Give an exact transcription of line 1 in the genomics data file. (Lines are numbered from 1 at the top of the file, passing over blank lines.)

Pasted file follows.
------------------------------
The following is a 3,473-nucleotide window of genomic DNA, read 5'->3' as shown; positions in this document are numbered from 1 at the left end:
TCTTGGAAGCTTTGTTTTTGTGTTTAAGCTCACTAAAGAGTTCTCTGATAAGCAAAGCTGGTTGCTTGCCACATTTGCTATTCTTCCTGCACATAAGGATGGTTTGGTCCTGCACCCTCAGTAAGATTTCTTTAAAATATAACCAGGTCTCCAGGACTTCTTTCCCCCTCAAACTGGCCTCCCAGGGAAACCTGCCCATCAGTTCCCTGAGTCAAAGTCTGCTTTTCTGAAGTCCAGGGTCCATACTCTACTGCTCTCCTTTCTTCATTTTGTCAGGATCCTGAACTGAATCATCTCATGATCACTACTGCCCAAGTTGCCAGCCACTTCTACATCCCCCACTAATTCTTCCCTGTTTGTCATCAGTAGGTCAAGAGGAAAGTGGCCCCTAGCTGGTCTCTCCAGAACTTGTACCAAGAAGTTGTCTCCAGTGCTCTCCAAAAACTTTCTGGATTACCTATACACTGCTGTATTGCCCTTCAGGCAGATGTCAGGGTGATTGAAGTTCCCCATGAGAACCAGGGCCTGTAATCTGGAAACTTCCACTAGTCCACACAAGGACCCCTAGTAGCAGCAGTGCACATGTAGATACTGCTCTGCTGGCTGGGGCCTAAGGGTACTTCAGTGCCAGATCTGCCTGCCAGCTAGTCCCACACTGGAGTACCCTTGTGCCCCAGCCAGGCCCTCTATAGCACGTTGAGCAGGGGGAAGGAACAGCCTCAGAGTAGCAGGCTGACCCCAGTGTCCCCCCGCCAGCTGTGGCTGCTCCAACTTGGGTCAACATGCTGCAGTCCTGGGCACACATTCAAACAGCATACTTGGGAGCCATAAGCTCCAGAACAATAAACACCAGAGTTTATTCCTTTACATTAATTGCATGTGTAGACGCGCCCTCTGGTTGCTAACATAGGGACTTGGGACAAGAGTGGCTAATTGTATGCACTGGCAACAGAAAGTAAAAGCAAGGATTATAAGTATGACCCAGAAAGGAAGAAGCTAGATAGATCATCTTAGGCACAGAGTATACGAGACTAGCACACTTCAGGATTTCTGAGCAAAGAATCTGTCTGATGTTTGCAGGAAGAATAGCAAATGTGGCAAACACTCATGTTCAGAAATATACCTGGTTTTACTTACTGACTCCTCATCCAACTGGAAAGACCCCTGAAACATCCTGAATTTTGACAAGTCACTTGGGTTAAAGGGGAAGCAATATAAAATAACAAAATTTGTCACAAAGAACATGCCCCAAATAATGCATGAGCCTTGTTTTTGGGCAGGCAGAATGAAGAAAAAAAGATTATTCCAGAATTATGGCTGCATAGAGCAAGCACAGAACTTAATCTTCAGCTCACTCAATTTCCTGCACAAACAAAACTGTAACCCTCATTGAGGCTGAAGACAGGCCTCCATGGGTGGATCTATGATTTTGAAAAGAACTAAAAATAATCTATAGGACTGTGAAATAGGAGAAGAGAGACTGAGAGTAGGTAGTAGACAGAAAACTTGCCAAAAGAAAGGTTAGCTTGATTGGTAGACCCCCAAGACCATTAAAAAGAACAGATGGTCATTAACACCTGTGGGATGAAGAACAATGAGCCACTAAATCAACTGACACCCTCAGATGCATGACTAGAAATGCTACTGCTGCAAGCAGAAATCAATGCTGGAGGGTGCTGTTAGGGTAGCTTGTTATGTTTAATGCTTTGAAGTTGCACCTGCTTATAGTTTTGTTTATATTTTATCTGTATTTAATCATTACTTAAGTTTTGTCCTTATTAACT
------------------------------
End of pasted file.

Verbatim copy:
The following is a 3,473-nucleotide window of genomic DNA, read 5'->3' as shown; positions in this document are numbered from 1 at the left end: